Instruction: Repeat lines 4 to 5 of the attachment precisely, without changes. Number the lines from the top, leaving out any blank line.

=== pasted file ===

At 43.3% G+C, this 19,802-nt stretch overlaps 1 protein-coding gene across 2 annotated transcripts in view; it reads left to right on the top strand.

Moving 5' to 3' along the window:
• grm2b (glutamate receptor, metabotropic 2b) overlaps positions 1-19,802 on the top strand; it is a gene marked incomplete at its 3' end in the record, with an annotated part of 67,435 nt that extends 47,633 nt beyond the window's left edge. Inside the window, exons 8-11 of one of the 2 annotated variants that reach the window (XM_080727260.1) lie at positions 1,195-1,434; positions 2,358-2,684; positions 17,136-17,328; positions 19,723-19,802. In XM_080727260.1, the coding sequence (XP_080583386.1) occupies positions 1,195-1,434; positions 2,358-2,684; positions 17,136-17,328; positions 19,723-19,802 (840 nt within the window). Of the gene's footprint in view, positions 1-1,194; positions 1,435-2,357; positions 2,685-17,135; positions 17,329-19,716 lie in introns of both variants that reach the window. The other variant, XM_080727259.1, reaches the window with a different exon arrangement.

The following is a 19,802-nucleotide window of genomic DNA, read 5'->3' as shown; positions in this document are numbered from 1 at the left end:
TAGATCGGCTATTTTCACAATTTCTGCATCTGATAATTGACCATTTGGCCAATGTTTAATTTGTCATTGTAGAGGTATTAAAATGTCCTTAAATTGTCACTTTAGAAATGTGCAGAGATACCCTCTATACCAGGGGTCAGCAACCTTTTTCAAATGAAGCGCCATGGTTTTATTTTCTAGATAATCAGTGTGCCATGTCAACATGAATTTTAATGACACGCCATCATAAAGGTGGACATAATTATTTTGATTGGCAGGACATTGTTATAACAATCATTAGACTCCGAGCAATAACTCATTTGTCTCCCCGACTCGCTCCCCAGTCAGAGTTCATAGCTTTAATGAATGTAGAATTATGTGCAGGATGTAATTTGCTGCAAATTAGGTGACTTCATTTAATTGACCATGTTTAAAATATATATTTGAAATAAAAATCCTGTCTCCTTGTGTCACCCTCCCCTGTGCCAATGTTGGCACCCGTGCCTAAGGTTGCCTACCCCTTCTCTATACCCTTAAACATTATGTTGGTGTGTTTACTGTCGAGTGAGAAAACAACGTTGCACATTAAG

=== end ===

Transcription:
The following is a 19,802-nucleotide window of genomic DNA, read 5'->3' as shown; positions in this document are numbered from 1 at the left end:
TAGATCGGCTATTTTCACAATTTCTGCATCTGATAATTGACCATTTGGCCAATGTTTAATTTGTCATTGTAGAGGTATTAAAATGTCCTTAAATTGTCACTTTAGAAATGTGCAGAGATACCCTCTATACCAGGGGTCAGCAACCTTTTTCAAATGAAGCGCCATGGTTTTATTTTCTAGATAATCAGTGTGCCATGTCAACATGAATTTTAATGACACGCCATCATAAAGGTGGACATAATTATTTTGATTGGCAGGACATTGTTATAACAATCATTAGACTCCGAGCAATAACTCATTTGTCTCCCCGACTCGCTCCCCAGTCAGAGTTCATAGCTTTAATGAATGTAGAATTATGTGCAGGATGTAATTTGCTGCAAATTAGGTGACTTCATTTAATTGACCATGTTTAAAATATATATTTGAAATAAAAATCCTGTCTCCTTGTGTCACCCTCCCCTGTGCCAATGTTGGCACCCGTGCCTAAGGTTGCCTACCCCTTCTCTATACCCTTAAACATTATGTTGGTGTGTTTACTGTCGAGTGAGAAAACAACGTTGCACATTAAG